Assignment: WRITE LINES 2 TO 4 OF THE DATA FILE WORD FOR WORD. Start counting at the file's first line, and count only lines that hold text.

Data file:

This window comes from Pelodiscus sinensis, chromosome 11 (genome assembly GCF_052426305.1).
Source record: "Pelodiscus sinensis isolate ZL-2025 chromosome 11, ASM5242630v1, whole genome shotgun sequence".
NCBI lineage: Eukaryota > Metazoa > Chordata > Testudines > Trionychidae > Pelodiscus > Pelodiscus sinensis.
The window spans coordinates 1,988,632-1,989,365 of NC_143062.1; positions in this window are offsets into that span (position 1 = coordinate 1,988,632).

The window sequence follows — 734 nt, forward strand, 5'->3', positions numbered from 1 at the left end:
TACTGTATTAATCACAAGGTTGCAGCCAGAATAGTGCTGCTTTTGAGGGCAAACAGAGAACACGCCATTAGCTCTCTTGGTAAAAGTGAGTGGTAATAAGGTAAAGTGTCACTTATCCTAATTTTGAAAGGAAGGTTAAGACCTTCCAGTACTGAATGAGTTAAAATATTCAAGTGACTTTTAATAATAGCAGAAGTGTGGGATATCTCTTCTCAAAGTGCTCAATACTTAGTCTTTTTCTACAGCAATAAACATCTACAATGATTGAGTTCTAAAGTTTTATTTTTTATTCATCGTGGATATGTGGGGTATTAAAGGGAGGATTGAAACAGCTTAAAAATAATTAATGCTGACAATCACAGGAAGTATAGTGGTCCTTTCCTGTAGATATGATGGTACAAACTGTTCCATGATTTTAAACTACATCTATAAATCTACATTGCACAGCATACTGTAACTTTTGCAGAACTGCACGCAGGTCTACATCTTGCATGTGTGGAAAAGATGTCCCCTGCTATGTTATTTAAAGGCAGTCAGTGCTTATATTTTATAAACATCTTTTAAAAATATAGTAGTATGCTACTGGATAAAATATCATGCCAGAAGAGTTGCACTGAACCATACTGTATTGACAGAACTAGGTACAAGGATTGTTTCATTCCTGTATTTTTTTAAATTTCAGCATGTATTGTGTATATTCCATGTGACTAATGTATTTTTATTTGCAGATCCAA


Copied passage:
Source record: "Pelodiscus sinensis isolate ZL-2025 chromosome 11, ASM5242630v1, whole genome shotgun sequence".
NCBI lineage: Eukaryota > Metazoa > Chordata > Testudines > Trionychidae > Pelodiscus > Pelodiscus sinensis.
The window spans coordinates 1,988,632-1,989,365 of NC_143062.1; positions in this window are offsets into that span (position 1 = coordinate 1,988,632).